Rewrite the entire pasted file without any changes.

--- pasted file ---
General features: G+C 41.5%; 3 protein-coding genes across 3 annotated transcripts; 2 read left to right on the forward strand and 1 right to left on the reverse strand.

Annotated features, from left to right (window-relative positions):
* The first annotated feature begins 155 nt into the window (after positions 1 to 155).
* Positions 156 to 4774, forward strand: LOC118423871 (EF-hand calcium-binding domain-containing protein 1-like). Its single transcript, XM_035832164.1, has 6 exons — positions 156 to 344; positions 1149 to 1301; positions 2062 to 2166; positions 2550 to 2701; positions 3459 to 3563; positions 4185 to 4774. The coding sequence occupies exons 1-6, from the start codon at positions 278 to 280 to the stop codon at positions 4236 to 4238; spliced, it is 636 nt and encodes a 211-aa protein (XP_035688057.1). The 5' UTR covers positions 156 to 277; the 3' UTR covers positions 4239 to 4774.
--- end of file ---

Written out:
General features: G+C 41.5%; 3 protein-coding genes across 3 annotated transcripts; 2 read left to right on the forward strand and 1 right to left on the reverse strand.

Annotated features, from left to right (window-relative positions):
* The first annotated feature begins 155 nt into the window (after positions 1 to 155).
* Positions 156 to 4774, forward strand: LOC118423871 (EF-hand calcium-binding domain-containing protein 1-like). Its single transcript, XM_035832164.1, has 6 exons — positions 156 to 344; positions 1149 to 1301; positions 2062 to 2166; positions 2550 to 2701; positions 3459 to 3563; positions 4185 to 4774. The coding sequence occupies exons 1-6, from the start codon at positions 278 to 280 to the stop codon at positions 4236 to 4238; spliced, it is 636 nt and encodes a 211-aa protein (XP_035688057.1). The 5' UTR covers positions 156 to 277; the 3' UTR covers positions 4239 to 4774.